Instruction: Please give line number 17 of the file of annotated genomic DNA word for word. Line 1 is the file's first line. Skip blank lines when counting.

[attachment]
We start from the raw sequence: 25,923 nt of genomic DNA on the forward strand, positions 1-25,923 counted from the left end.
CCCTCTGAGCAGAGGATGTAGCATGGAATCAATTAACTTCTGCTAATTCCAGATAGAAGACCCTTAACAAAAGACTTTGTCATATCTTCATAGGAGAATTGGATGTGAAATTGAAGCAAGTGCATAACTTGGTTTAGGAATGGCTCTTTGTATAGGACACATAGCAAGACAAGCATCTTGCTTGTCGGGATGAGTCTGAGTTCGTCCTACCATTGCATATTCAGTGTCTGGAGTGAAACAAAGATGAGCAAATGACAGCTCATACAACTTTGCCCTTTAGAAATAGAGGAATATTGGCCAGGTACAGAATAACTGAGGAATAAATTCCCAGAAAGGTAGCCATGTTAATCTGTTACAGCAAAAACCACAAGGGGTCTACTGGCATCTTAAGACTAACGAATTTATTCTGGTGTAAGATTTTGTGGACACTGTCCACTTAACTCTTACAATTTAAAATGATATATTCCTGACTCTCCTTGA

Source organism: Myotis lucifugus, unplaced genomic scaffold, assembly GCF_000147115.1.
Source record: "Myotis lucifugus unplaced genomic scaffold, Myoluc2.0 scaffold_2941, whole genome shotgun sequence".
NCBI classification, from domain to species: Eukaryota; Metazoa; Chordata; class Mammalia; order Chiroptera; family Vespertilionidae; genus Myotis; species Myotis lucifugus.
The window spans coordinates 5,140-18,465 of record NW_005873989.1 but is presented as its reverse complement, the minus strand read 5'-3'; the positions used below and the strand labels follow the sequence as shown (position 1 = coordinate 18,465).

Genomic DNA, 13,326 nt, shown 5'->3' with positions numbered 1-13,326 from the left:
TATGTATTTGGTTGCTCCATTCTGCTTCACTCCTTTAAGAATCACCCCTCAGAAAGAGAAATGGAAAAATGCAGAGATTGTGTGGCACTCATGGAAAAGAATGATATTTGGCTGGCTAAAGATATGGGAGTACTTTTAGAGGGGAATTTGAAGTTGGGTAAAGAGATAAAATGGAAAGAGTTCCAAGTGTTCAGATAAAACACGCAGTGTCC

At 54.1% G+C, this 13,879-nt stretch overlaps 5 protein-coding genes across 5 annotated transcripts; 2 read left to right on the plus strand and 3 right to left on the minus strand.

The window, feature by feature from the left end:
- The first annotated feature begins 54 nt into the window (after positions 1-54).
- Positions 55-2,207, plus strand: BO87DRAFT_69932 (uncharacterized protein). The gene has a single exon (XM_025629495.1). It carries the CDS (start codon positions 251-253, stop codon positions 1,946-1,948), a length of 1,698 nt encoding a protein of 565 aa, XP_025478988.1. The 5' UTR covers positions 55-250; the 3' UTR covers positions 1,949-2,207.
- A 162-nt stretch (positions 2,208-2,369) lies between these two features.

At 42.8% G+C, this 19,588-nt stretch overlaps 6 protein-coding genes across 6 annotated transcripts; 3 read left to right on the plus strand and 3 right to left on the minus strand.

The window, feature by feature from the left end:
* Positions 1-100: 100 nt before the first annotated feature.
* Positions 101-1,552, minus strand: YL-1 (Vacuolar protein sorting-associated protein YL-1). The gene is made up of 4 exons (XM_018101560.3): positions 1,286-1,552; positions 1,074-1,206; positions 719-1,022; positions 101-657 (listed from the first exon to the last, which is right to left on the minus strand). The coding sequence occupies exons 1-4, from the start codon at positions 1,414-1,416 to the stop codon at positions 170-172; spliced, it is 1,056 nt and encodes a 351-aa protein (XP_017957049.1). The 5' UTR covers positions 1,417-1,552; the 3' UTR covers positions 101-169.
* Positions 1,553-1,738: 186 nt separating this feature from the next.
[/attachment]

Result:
* Positions 101-1,552, minus strand: YL-1 (Vacuolar protein sorting-associated protein YL-1). The gene is made up of 4 exons (XM_018101560.3): positions 1,286-1,552; positions 1,074-1,206; positions 719-1,022; positions 101-657 (listed from the first exon to the last, which is right to left on the minus strand). The coding sequence occupies exons 1-4, from the start codon at positions 1,414-1,416 to the stop codon at positions 170-172; spliced, it is 1,056 nt and encodes a 351-aa protein (XP_017957049.1). The 5' UTR covers positions 1,417-1,552; the 3' UTR covers positions 101-169.